The case of Augusto Pinochet illustrates that international law has fundamentally changed to make it difficult for the perpetrators of international crimes to escape justice by hiding in safe havens. Individual criminal acts cannot be attributable to an impersonate state for the purpose of absolving one from criminal liability. It is therefore incumbent upon the new government of The Gambia to take all measures necessary to deliver justice for the victims of crimes committed by former ruler Jammeh.
To draw plausible conclusions as to whether justice would be served for alleged human rights abuses committed by state officers in the Second Republic, it is necessary for one to revisit the case of Senator Augusto Pinochet as it may allow us to understand the importance international law attaches to the protection of peremptory norms. This will also help us to examine the extent to which international human rights law has evolved to disallow the use of state immunity doctrine to shield perpetrators of deplorable crimes from prosecution.
Augusto Pinochet was significant and a symbolic figure in many ways. In diplomatic sense, it was unprecedented for a state to arrest another sovereign state’s former head at a request of another foreign power. It constituted the end of sates’ cautious approach to interference in internal affairs of another state. No wonder it had generated ceaseless glare of media attention. The Spanish authorities were not prepared to settle for anything less than a speedy extradition of the General to face criminal trial for alleged human rights abuses commissioned under his watch.
It was contended that Chile had a vested right to immunity to the General and that no other state had the right to exercise jurisdiction over his crimes. Moreover, such protection is in accord with the Vienna Convention on Diplomatic Protection which provides former heads of state with immunity ratione materiae. It follows that Chile as an independent and sovereign state has the necessary legal capacity to confer such right on its former head of state. The House of Lords rejected this argument by displacing the state immunity doctrine for justice to take its course.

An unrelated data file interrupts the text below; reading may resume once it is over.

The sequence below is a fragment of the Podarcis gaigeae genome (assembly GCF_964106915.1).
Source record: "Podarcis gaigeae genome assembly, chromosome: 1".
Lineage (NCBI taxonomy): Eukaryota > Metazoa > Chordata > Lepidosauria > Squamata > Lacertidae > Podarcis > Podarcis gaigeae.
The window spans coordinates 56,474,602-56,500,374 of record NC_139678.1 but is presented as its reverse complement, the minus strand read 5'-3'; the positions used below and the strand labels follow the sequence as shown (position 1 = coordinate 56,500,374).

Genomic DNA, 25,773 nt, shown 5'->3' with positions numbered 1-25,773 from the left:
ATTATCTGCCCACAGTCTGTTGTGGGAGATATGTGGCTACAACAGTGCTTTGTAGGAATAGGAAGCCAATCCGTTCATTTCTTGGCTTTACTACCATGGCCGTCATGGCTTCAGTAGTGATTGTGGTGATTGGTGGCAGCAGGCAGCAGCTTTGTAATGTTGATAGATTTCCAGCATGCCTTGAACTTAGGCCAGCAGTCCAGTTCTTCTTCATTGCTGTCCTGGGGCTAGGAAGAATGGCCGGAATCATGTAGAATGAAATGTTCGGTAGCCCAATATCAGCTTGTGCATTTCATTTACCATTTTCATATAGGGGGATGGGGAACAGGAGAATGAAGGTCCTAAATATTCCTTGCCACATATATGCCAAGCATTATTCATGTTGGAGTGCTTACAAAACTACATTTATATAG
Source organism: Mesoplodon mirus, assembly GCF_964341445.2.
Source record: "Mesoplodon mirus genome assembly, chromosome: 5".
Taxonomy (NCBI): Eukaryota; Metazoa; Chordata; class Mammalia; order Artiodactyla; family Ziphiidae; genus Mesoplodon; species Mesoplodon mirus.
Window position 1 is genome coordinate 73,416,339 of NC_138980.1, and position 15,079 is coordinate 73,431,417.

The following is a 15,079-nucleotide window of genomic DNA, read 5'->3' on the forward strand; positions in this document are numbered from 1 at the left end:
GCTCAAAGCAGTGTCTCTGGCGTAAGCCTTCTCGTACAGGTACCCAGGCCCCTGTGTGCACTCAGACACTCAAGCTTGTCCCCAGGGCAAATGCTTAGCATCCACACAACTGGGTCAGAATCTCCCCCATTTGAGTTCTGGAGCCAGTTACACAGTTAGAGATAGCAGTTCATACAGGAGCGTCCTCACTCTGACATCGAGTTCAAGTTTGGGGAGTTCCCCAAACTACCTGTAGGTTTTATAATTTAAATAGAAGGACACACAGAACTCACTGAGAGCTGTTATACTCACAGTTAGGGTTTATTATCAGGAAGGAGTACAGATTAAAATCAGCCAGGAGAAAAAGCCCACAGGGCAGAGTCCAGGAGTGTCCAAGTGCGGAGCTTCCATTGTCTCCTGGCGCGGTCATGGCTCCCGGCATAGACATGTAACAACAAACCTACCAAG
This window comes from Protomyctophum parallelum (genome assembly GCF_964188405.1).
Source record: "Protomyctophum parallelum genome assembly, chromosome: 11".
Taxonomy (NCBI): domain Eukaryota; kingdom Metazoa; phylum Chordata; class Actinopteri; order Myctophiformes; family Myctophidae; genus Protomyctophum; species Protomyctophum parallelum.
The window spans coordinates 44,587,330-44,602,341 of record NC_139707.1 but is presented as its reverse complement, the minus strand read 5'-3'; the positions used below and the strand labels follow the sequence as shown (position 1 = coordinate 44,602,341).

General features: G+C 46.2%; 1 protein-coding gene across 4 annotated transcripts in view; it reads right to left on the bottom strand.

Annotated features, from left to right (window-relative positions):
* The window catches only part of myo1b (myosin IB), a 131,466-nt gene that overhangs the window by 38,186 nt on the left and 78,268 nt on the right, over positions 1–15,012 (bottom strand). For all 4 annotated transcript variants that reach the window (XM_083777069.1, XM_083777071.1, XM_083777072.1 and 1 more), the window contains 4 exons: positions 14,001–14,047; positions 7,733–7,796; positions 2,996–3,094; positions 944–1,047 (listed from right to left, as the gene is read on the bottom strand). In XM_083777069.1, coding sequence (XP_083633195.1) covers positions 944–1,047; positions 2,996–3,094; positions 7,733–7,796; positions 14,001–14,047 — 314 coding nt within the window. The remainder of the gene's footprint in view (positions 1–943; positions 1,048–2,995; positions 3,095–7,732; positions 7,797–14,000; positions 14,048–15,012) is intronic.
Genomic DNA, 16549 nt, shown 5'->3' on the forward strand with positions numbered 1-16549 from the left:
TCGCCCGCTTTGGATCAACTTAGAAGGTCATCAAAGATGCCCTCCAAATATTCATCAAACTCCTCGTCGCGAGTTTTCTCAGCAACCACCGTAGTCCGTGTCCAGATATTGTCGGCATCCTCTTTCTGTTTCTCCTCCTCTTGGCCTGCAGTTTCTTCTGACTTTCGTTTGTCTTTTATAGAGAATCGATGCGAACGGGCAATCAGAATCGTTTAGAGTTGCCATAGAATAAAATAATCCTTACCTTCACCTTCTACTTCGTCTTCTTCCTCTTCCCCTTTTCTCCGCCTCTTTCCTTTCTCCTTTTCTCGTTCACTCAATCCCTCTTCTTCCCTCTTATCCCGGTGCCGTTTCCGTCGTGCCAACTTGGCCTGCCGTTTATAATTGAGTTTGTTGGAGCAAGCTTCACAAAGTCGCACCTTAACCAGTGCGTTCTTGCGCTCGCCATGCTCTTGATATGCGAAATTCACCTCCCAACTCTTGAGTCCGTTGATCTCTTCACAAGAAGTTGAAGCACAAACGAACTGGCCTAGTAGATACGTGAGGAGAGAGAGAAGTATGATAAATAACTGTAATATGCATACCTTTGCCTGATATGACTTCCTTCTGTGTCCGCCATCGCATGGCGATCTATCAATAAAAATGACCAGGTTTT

Their lordships took the view that state immunity should not be invoked as a facade to cover up international crimes. Certainly, it defies common sense for an abstract state to commit serious crime against the very citizens it has a sovereign duty to protect. In the words of Lord Slyn ‘it is artificial to say that an evil act can be treated as a function of a head of state’. In my view, perpetrators of such crimes represent the controlled mind of the state. Therefore, they should face the full force of the law if found guilty of their crimes. There can be no doubt if international law fails to hold such men responsible for culpable crimes; impunity seems the likely consequence.
It was a known fact that the former president had a well-established close nexus with the UK’s political establishment. But as a state party to the Torture Convention, the UK has an obligation to make sure that crimes within the scope of the Convention are punishable by national laws. It is also the case that the UK has an extradition treaty with Spain which provides that the perpetrators such of offences be extradited within a reasonable time. Undoubtedly, the case affirmed that no head of state has blanket immunity against crimes that have a character of Jus cogen. Importantly, it places the community’s security over individual’s security that is crafted in the state immunity doctrine.
Turning to human right abuses allegedly committed by state officers in the Second Republic: First, The Gambia must bring criminal charges against those perpetrators for their role in such distasteful crimes to create the right momentum. Indeed, the perpetrators must be presumed innocent until proven guilty by a competent court. That is an important principle of fair trial. It will be against all principles of justice for defendants to be tried by the public opinion or the media.